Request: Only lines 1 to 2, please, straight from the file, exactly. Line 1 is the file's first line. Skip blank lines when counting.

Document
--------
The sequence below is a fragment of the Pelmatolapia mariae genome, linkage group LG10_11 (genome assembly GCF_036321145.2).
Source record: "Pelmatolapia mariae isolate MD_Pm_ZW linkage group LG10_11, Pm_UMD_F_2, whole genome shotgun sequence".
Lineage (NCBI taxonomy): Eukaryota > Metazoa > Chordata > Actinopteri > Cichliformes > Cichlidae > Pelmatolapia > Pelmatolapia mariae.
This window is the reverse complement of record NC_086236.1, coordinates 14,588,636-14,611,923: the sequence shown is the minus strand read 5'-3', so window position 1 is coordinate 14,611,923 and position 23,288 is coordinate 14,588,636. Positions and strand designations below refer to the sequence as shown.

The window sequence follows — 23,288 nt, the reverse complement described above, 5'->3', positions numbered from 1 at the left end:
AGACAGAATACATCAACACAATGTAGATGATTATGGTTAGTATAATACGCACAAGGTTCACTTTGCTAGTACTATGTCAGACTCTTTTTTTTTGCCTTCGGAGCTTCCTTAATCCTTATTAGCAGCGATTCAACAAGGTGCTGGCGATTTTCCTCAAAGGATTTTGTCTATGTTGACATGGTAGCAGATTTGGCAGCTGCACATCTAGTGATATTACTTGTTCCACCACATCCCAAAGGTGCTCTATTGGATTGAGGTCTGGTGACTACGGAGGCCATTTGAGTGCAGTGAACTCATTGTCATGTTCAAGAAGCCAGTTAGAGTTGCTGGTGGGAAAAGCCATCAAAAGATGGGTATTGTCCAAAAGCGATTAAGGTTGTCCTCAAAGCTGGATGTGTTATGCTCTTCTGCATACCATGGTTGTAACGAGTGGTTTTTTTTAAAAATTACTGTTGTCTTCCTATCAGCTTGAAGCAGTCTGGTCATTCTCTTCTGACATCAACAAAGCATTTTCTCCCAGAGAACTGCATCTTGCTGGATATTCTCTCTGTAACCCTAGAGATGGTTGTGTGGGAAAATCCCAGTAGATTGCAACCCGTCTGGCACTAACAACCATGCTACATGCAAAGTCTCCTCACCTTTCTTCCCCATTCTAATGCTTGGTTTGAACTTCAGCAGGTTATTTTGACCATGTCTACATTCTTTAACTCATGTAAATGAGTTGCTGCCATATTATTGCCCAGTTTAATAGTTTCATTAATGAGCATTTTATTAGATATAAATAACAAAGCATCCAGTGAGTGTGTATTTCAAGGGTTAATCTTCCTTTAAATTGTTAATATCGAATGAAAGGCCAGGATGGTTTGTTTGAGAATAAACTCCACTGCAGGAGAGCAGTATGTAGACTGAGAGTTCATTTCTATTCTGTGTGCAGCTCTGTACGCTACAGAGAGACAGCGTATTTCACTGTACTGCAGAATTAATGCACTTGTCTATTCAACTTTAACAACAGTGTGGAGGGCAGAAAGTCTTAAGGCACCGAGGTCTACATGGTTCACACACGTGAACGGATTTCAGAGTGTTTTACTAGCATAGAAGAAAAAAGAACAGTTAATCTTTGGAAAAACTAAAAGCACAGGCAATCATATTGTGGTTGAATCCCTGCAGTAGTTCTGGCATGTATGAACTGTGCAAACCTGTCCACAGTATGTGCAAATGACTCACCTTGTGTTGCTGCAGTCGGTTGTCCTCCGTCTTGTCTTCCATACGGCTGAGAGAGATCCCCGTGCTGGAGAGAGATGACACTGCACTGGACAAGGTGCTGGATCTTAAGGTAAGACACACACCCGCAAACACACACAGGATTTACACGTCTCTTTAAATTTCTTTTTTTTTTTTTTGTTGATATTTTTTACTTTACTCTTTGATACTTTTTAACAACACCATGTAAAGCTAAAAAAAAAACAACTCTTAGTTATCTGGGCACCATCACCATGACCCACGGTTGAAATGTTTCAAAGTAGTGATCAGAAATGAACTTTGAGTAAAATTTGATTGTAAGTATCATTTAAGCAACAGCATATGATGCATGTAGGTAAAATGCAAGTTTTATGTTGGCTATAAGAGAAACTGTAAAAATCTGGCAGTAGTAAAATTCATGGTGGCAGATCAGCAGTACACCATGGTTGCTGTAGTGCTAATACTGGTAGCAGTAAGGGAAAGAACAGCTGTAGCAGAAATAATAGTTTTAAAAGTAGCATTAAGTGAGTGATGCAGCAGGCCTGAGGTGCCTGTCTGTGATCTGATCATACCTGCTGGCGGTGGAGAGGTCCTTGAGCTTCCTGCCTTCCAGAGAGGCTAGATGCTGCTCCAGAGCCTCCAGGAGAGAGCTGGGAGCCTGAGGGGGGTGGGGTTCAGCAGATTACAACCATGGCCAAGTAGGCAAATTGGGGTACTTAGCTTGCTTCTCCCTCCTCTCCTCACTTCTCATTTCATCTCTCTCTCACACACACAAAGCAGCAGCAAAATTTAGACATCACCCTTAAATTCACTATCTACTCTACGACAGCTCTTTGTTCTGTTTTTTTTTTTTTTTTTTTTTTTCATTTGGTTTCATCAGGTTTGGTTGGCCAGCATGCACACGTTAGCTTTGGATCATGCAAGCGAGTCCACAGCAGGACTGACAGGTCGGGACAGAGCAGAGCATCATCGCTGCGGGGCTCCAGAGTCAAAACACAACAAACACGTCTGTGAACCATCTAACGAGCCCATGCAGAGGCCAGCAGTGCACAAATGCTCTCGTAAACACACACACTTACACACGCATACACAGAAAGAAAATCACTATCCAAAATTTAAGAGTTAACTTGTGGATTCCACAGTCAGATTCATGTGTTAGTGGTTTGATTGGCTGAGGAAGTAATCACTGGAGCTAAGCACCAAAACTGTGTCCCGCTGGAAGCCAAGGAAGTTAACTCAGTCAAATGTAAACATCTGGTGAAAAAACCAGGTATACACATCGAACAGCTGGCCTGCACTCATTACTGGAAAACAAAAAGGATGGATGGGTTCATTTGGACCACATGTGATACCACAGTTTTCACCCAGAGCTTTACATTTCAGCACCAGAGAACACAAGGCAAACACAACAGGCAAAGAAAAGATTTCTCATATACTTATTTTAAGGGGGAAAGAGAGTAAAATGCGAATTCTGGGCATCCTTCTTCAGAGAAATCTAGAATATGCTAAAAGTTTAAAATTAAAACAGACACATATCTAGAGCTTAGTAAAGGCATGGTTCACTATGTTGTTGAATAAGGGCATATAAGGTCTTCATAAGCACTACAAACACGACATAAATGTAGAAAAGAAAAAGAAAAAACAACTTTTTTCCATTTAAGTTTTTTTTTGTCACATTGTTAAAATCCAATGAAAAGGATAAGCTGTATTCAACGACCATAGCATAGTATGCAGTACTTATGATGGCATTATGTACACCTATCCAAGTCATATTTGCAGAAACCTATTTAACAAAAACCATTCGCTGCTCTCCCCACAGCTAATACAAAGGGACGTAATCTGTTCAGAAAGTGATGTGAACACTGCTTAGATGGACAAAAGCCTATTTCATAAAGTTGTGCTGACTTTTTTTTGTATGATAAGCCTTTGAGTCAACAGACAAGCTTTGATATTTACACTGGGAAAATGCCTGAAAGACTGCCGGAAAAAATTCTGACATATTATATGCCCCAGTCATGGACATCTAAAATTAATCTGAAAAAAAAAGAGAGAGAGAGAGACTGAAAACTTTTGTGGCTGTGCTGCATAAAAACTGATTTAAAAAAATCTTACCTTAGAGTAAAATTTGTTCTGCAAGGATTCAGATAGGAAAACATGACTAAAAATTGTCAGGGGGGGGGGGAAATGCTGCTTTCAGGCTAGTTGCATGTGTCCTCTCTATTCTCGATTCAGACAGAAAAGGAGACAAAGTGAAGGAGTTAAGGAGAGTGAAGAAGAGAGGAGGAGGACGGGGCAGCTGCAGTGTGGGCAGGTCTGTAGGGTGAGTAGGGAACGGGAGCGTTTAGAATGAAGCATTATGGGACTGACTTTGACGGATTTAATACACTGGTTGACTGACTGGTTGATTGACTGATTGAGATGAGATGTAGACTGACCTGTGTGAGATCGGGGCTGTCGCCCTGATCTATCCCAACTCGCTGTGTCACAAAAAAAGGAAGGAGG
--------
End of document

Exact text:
The sequence below is a fragment of the Pelmatolapia mariae genome, linkage group LG10_11 (genome assembly GCF_036321145.2).
Source record: "Pelmatolapia mariae isolate MD_Pm_ZW linkage group LG10_11, Pm_UMD_F_2, whole genome shotgun sequence".